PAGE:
The Art of Sound, Part 1

“So in that sound you have to put in your guts, your strength and your own specialness. And what you are putting in then is your own Life and your own Life Force. When you hear some music or hear some sound, if for some reason you like it very well; the reason is that sound is in balance or in harmony with your pulse. And so making a sound, you try to make various different sounds that imitate various different sounds of the universe, but what you are finally making is your own sound, the sound of yourself.”- Watazumi Doso Roshi


Photo from shakuhachi.com


Watazumi Doso Roshi (1911-1992) was one of the most renown and respected players of the Shakuhachi, the Japanese bamboo flute. While the Shakuhachi is a fairly primitive instrument—a hollowed out length of bamboo with a carved mouthpiece and 5 holes—it is capable of an amazingly beautiful and expressive sound.

What has this to do with the Gong? Well, the Gong is even a simpler instrument—a vibrating disc of metal—that is also capable of a Universe of beautiful sounds. And everything that Watazumi Doso Roshi said above applies to playing the Gong, Bowls, and Bells.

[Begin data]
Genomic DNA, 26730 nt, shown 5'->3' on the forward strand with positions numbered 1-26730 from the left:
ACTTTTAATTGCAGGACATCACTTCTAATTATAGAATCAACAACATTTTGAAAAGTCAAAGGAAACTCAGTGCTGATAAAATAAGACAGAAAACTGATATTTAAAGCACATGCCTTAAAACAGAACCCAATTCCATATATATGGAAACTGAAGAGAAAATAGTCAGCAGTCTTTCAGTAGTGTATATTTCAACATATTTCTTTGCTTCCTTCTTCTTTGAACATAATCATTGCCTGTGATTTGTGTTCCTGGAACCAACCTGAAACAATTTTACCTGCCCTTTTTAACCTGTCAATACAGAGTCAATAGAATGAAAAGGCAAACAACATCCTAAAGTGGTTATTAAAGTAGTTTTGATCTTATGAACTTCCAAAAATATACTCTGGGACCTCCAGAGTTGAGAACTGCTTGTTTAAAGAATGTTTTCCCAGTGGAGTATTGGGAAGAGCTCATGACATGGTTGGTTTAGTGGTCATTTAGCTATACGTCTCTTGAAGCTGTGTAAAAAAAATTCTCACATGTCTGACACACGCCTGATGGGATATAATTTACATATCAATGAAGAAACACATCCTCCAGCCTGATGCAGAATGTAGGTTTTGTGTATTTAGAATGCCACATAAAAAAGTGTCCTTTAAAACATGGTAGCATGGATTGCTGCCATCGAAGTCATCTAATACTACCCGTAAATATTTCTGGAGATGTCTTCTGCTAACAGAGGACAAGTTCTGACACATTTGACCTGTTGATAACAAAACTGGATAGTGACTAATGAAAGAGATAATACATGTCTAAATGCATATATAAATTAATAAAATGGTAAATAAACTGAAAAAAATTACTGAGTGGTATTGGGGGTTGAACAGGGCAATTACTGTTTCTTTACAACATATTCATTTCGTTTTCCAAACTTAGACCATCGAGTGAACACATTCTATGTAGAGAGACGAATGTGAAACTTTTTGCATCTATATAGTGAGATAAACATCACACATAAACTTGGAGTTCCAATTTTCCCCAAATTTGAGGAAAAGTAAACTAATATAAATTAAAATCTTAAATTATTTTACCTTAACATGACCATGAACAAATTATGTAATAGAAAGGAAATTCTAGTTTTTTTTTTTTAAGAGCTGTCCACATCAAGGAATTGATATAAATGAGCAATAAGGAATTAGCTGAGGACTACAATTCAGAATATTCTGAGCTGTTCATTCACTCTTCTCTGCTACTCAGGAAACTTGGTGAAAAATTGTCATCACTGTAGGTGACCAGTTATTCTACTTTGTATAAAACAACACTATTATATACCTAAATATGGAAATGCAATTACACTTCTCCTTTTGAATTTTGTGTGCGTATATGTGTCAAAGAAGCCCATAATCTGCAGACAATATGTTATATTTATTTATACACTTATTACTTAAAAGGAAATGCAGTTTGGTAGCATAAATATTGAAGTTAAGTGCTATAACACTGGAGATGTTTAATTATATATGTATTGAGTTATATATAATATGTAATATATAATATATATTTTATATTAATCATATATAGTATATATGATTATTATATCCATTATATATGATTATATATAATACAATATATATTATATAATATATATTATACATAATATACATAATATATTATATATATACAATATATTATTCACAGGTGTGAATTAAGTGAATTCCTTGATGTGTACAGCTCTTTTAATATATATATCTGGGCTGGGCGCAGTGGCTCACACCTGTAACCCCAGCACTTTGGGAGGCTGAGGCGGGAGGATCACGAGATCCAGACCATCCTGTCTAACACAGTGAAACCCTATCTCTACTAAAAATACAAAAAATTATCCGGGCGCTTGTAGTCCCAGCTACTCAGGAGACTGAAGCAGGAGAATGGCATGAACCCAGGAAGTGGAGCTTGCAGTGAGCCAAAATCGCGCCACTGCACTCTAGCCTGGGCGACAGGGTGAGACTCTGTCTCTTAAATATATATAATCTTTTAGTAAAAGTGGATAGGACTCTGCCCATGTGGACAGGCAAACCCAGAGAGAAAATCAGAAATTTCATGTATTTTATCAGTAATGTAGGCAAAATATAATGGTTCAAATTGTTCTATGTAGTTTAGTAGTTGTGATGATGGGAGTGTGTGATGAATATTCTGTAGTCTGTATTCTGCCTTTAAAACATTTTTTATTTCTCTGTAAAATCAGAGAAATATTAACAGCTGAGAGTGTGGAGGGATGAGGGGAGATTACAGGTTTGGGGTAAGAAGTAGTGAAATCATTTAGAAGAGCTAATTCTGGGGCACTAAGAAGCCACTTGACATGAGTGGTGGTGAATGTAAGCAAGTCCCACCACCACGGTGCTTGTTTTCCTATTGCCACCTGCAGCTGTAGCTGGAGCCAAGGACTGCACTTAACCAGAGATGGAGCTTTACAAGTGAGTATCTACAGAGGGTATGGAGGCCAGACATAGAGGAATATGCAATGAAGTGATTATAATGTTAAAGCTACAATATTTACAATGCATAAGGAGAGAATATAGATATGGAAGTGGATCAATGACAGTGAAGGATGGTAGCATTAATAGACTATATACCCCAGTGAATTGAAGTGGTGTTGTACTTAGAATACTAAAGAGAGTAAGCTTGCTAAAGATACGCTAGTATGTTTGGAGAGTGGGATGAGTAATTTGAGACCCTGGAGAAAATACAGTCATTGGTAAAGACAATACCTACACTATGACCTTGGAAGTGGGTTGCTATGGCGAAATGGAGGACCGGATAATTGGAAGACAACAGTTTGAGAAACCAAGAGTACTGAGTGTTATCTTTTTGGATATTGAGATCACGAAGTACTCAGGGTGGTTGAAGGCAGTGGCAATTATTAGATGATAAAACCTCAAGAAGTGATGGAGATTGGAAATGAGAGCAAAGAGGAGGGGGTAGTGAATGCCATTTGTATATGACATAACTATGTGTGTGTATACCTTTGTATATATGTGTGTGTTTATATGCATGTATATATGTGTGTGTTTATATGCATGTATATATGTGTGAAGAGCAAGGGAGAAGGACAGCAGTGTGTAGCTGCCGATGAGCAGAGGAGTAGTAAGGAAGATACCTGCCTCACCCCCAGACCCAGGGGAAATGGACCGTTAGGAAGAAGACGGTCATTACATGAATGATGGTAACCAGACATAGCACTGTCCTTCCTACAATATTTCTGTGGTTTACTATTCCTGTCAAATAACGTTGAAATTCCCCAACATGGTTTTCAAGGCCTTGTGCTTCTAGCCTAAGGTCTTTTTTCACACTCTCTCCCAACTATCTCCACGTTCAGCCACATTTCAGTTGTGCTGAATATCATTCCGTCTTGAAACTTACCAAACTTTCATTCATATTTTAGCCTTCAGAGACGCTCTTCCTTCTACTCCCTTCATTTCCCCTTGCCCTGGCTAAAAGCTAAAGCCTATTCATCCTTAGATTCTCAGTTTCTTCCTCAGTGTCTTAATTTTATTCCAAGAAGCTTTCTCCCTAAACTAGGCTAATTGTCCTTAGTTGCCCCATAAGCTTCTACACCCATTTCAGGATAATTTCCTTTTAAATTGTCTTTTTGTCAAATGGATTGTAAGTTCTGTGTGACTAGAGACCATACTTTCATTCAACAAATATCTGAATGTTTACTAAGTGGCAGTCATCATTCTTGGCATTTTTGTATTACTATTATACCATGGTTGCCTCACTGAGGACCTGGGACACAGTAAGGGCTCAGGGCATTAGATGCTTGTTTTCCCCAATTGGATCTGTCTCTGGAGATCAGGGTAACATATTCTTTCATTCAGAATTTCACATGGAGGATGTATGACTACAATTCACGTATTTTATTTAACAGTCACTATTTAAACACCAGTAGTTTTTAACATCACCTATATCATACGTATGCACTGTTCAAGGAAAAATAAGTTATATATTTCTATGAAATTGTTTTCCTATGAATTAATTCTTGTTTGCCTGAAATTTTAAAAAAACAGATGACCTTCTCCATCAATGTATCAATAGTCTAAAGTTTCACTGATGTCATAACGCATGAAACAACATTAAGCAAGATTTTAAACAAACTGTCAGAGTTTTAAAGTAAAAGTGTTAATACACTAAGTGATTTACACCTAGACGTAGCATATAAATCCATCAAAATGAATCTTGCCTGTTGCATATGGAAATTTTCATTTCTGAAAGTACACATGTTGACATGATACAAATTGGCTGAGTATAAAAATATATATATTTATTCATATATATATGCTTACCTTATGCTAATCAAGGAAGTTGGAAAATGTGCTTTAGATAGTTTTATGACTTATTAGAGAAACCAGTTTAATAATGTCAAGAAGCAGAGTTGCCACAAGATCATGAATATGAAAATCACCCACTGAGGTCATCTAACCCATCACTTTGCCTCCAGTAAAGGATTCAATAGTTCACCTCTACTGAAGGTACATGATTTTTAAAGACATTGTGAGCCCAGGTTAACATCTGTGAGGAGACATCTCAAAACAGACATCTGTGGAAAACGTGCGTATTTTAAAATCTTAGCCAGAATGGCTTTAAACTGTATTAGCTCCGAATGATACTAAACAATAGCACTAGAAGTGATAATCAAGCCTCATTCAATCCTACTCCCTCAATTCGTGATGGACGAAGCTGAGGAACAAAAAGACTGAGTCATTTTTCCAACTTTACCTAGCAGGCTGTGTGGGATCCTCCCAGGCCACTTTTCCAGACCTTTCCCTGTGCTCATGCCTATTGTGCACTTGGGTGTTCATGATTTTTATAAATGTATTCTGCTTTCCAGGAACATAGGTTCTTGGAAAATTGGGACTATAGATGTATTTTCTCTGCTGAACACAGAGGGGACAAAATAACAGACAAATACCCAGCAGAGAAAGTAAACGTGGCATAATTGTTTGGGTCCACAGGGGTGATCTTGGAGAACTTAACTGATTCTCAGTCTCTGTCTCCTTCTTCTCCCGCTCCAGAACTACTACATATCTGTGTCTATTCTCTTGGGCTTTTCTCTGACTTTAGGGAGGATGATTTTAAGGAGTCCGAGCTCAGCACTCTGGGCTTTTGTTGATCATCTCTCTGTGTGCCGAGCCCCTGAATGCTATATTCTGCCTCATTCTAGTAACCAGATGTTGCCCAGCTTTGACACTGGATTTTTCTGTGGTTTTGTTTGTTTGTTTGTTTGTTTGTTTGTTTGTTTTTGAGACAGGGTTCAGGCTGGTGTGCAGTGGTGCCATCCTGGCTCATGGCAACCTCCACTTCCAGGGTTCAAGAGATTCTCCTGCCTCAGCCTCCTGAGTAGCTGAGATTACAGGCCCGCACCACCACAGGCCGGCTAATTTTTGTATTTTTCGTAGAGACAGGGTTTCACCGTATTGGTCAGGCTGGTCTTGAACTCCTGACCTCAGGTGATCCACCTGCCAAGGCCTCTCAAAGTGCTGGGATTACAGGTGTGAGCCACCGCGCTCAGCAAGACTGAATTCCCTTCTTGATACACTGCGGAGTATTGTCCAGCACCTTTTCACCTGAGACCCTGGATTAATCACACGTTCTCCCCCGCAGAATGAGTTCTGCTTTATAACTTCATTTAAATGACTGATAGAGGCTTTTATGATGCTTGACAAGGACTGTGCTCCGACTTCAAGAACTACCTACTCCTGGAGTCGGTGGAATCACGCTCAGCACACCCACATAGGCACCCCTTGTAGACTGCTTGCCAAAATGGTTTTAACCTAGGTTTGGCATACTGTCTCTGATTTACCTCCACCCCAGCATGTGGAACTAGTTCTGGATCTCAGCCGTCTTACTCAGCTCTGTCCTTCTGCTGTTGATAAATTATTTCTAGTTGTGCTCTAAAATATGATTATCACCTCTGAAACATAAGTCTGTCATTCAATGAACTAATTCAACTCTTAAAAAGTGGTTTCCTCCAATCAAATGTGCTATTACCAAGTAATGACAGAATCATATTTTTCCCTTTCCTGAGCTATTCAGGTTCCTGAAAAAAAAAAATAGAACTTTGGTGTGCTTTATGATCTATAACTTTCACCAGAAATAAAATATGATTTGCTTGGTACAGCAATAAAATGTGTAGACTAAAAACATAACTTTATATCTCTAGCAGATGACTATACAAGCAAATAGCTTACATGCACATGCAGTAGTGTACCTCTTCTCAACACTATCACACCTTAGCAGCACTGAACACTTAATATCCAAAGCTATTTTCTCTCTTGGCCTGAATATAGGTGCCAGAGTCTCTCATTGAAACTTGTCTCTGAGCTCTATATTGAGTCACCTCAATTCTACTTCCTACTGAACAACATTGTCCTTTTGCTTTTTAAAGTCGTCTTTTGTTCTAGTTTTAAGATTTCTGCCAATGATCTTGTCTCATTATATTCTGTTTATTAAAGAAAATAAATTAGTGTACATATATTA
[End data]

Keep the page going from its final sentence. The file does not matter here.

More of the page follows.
As I've written before, the best advice I ever received from one of my teachers was, “Make a good sound.” On the surface, this appears simple, but I'm amazed at how many people play Gongs/Bowls/Bells and make harsh, unpleasant sounds. I don't find this relaxing at all. On the contrary, I find it difficult to listen to. Or even if the sound is not harsh, it has no meaning behind it. The sounds seem casually tossed out without any care, so there's nothing compelling about them. Or as Watazumi said above, the music lacks the sound of yourself.

And it's not just the sound, it's the random, haphazard way that people play. There doesn't seem to be any plan or direction other than “Let's keep hitting things.”

Your mission for the next week is to record your next session/performance/rehearsal and then sit down and listen to it with a critical ear. 
  • How do your sounds sound
  • Are they pleasant, inspiring, relaxing—or are they harsh, disruptive, disagreeable? 
  • Does what you play have a sense of direction, tell a story—or is it arbitrary and difficult to follow?

Do your homework!

~ MB

Chop Wood / Carry water / Play Gongs™








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